Bassetlaw has one of the highest proportions of smokers in Britain, new figures have revealed.
Almost one in five people in Bassetlaw smoke, according to data from the Office for National Statistics.
That’s almost four times as many smokers as in Christchurch, Dorset, where just 4.6 per cent of people smoke, the lowest percentage in Britain.
Worryingly the number of smokers in Bassetlaw is increasing, despite a successful and sustained anti-tobacco strategy from the Government.
In 2011, 15.9 per cent of Bassetlaw’s population smoked. By 2017 this figure had risen to 19.6 per cent.
By contrast smoking rates across the country are down overall.
Duncan Selbie, chief executive of Public Health England, commented: “Smoking rates have dropped by almost a quarter in five years, a triumphant step in eliminating the nation’s biggest killer.
“The data shows we are winning the war on tobacco and that we are tantalisingly close to creating the first-ever smoke-free generation in England.
“But that war will only be won if we make more progress in helping people from deprived areas and people suffering from poor mental health, where we know smoking rates remain stubbornly high.”
Deborah Arnott, Action on Smoking and Health chief executive, said: “Smoking rates have fallen because. over the last 20 years, the Government has gone further and faster in tackling smoking.
“Britain has kept its tobacco taxes amongst the highest in the world, banned advertising promotion and sponsorship, put tobacco out of sight in shops and replaced the glitzy, brightly coloured packs with ugly dark packs with large picture warnings.
“But smoking must become history for all of society not just for the wealthy.
“Cuts in public health funding and lack of treatment for smoking on the NHS mean poorer more heavily addicted smokers, including those who are pregnant, are not getting the help they need to quit.”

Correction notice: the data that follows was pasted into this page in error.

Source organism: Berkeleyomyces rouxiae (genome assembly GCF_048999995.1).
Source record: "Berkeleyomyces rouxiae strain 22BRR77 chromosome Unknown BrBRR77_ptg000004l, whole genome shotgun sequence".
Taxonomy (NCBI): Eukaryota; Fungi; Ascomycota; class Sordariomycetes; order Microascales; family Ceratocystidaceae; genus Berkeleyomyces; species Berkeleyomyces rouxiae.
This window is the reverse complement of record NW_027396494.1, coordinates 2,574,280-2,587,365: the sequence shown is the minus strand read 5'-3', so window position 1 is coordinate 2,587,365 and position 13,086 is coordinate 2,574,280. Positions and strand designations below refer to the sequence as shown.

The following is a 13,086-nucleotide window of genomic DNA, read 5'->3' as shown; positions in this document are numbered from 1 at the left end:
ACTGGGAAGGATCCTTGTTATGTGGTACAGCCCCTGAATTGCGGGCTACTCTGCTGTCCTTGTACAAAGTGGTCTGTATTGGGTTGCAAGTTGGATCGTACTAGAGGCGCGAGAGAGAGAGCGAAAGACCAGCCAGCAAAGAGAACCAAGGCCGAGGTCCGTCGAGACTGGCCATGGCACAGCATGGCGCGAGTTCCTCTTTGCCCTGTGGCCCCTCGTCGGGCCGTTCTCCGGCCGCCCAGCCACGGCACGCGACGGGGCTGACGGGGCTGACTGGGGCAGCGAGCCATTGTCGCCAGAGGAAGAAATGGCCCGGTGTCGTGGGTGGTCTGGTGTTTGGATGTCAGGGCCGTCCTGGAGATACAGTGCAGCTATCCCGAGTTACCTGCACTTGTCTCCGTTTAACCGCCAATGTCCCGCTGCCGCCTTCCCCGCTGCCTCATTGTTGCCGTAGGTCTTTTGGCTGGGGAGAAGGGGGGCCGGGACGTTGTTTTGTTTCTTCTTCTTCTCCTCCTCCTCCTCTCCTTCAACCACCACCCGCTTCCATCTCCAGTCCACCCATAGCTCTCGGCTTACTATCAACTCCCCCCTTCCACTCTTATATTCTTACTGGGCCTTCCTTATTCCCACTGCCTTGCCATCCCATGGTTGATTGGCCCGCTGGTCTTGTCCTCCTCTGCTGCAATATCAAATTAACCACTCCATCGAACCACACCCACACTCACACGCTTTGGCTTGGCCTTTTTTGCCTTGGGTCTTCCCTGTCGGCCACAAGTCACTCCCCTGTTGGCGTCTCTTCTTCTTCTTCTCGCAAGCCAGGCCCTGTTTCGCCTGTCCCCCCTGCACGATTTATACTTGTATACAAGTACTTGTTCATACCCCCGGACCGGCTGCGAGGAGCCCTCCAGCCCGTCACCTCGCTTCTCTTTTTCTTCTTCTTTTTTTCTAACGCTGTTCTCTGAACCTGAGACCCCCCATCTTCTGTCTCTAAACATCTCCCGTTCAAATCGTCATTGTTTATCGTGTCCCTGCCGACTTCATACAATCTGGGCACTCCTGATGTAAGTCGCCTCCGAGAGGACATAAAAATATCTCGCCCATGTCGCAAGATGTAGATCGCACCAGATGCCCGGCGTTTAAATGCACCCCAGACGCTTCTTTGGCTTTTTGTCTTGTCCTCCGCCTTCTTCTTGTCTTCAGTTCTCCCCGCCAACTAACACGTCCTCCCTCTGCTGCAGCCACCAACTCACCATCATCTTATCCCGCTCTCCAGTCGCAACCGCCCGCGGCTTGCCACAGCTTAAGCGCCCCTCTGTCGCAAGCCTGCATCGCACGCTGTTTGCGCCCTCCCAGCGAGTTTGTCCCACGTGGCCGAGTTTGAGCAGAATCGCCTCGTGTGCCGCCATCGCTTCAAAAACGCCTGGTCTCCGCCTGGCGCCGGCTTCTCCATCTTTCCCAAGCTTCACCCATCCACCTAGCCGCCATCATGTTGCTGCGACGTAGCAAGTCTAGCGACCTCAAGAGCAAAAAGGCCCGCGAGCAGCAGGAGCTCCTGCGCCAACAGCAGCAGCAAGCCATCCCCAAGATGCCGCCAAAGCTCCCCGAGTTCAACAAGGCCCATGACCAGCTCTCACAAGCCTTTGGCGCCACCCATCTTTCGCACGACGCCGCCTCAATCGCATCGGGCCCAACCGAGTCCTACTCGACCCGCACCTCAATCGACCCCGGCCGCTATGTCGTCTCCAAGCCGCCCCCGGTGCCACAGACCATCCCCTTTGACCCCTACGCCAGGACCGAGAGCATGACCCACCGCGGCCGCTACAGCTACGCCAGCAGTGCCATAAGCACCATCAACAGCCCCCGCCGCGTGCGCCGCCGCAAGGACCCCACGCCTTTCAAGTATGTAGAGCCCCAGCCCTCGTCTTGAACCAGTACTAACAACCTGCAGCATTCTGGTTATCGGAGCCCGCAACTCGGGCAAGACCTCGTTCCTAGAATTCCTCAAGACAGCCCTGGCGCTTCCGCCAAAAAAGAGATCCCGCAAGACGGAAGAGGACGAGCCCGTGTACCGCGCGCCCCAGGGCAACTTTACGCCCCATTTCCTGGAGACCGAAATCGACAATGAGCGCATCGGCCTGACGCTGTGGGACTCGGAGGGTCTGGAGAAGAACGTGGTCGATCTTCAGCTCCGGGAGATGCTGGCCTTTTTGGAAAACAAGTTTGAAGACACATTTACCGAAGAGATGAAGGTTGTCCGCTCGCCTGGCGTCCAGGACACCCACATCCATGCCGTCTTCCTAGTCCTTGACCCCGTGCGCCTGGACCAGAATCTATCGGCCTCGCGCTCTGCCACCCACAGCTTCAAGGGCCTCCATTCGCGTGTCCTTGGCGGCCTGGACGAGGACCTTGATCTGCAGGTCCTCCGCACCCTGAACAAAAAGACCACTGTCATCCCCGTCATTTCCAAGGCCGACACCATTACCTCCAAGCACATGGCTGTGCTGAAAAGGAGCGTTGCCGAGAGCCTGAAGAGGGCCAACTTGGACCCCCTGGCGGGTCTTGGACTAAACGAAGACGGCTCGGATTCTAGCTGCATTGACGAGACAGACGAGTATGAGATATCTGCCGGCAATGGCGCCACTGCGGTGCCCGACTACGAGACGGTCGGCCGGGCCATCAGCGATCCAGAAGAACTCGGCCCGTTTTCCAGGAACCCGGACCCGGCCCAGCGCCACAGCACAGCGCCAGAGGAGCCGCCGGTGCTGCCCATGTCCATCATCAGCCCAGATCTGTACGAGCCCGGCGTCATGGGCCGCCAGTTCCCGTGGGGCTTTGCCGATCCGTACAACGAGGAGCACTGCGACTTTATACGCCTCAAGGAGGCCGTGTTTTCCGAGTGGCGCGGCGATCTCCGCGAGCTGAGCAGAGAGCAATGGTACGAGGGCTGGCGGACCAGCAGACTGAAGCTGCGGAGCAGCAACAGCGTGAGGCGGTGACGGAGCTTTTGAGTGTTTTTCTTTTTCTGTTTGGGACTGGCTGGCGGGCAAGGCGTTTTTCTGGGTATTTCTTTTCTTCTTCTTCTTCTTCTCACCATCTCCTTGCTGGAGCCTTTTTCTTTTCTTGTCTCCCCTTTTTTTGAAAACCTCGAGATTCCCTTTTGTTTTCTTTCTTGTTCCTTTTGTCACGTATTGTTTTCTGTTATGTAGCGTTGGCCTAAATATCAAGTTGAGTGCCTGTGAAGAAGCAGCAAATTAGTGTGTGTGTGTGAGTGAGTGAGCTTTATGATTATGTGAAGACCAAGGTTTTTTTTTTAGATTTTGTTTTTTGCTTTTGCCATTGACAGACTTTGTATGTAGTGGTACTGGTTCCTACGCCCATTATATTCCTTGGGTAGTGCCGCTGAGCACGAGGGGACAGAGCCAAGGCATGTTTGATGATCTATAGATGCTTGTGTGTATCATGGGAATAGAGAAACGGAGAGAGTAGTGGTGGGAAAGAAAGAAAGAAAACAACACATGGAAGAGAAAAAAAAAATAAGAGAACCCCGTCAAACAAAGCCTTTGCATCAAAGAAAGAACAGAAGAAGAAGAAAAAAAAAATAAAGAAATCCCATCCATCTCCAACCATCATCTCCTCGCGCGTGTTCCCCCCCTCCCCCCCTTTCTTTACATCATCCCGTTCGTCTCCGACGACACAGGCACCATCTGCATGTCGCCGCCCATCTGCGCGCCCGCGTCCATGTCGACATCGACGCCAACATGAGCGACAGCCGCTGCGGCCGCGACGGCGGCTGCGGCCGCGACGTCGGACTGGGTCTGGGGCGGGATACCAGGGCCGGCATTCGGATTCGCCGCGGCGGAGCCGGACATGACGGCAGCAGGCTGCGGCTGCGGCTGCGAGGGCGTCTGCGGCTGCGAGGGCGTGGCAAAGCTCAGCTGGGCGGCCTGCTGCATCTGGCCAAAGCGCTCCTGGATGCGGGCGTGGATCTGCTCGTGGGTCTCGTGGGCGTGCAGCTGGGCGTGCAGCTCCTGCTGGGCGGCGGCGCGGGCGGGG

The data also suggests that more young adults are shunning cigarettes.
The percentage of Bassetlaw’s population who have never smoked has risen by four per cent since 2011, because 18 to 24-year-olds are choosing not to.
Last year, across Britain, 17.8 per cent of people in this age bracket said they were smokers.
In 2011 more than a quarter of young adults said they smoked.
This is the biggest drop in smokers out of any age group.
Ms Arnott put this down to banning tobacco advertising.
She continued: “The brightly coloured pack displays we used to have in shops disappeared completely in 2015 and the packs they see nowadays are a sludgy green colour, with large picture warnings, rather than the brightly coloured, highly branded packs we used to have.
“Is it any wonder young people today increasingly choose not to smoke?
“It’s much less cool than it used to be.”
This has been helped by the rise of e-cigarettes.
The Office for National Statistics estimates there are 2.8 million vapers in Britain, and almost half said their reason for taking it up was to stop smoking.